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Wednesday, June 7, 2006
Marriage Protection Amendment Dies on the Senate Floor

The Marriage Protection Amendment died today in a cloture vote. It will be back.

Forty-nine US Senators, mostly Republicans, voted yea. Forty-eight, mostly Democrats, voted nay. (Here's the roll call, and here's a brief CBN article.) Three did not vote. Here's why this one-vote margin, an apparent victory, is a defeat for the S. J. Res. 1, to propose the Marriage Protection Amendment for ratification by the states.

It is widely known that a Senate filibuster is stopped by a cloture vote, which requires a three-fifths majority, or 60 of 100 Senators, if all are voting. Less known is that a cloture vote is the normal means of closing debate and bringing an issue to a vote, even when there is no filibuster. Today's vote was on cloture -- specifically, a "Motion to Invoke Cloture on the Motion to Proceed to the Consideration of S. J. Res. 1" -- so it fell ten votes short of passage, even though more voted yea than nay. Although this vote is technically on bringing the resolution to a vote, not on the resolution itself, the resolution itself is essentially dead. Passage of the resolution itself would have required a two-thirds majority, so it's not as if the cloture defeat blocked something that would otherwise have happened.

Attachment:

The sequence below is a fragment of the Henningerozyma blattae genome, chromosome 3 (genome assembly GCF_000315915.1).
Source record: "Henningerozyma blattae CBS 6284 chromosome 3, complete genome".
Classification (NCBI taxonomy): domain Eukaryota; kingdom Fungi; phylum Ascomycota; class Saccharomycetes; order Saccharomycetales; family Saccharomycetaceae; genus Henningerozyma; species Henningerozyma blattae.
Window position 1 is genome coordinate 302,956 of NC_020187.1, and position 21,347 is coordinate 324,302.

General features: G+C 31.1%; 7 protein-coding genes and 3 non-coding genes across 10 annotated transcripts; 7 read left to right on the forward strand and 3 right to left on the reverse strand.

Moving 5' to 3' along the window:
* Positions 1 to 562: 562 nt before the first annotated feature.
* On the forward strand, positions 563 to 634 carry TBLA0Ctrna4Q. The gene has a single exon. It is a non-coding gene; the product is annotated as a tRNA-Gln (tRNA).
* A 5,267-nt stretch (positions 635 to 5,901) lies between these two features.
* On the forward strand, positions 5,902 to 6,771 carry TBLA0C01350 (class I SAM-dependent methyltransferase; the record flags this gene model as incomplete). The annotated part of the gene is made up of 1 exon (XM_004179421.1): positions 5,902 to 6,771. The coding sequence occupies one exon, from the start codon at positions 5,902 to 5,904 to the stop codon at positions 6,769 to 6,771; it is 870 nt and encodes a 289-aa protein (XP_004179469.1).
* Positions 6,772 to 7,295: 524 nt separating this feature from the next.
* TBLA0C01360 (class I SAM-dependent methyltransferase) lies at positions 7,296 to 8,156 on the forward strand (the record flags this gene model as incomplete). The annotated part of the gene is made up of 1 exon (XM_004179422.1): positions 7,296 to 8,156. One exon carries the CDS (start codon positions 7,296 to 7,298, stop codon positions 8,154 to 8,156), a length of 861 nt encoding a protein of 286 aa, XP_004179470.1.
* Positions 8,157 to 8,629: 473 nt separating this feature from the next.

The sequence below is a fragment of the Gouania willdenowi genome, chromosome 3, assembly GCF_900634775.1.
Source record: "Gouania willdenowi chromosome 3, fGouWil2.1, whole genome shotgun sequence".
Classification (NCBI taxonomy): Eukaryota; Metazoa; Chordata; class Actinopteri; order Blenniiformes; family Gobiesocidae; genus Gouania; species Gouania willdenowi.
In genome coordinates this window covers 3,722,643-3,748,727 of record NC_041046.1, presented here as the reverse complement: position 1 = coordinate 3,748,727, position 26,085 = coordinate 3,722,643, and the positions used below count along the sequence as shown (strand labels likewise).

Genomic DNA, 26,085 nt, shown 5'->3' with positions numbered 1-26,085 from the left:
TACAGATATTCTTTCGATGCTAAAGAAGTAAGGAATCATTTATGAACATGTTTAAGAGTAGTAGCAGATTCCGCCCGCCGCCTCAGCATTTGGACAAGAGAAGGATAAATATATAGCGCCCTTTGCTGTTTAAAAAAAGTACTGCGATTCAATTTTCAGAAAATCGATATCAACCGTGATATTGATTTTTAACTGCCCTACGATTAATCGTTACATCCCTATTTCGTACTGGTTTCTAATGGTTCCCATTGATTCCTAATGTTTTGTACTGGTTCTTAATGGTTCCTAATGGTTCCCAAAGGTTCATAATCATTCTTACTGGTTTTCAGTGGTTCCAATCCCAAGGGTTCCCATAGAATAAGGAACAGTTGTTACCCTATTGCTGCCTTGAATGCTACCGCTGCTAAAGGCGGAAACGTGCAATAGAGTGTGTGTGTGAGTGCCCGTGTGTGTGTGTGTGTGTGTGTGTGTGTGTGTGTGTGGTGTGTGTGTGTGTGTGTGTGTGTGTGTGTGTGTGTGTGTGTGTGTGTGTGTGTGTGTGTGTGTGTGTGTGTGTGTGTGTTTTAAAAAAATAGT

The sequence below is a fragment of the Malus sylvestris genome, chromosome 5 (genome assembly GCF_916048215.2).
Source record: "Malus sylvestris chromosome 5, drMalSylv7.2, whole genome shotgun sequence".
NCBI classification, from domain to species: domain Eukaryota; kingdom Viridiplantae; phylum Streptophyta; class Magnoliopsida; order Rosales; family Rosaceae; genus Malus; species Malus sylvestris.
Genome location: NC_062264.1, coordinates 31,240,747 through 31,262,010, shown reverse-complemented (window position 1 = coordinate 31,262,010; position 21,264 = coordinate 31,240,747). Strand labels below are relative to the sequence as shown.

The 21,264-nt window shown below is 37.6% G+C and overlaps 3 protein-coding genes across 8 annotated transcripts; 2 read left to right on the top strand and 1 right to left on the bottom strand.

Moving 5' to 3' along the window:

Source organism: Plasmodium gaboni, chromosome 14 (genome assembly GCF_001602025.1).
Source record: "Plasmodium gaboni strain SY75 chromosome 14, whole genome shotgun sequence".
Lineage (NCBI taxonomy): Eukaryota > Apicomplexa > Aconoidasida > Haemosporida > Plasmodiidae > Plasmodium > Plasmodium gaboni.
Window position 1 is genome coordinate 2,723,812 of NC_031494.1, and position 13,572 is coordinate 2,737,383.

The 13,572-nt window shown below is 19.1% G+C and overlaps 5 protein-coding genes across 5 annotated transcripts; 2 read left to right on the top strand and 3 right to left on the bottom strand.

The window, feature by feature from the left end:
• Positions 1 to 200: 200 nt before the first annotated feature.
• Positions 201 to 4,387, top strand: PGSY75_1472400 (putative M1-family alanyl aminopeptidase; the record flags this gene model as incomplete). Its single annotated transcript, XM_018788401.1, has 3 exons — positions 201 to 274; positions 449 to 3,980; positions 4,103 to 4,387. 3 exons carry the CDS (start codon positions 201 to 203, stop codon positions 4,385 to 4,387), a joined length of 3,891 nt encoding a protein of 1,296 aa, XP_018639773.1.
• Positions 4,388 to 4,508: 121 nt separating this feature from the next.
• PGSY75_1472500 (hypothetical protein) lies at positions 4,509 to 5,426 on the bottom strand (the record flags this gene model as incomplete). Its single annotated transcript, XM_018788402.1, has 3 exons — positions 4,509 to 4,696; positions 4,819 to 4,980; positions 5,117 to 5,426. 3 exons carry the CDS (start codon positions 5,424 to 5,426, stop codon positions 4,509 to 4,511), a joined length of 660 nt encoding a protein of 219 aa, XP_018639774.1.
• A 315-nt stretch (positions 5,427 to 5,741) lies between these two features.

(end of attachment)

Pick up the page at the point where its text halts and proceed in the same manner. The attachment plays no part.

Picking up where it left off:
House of Representatives leadership says it will bring the resolution to a vote there anyway. It's a election year, after all, and Republicans want Democrats on the record in a roll call vote. One house down, one to go.

No doubt a similar resolution will be introduced in the next session. If Congress is still under Republican leadership, it might get a little further than it did this time.

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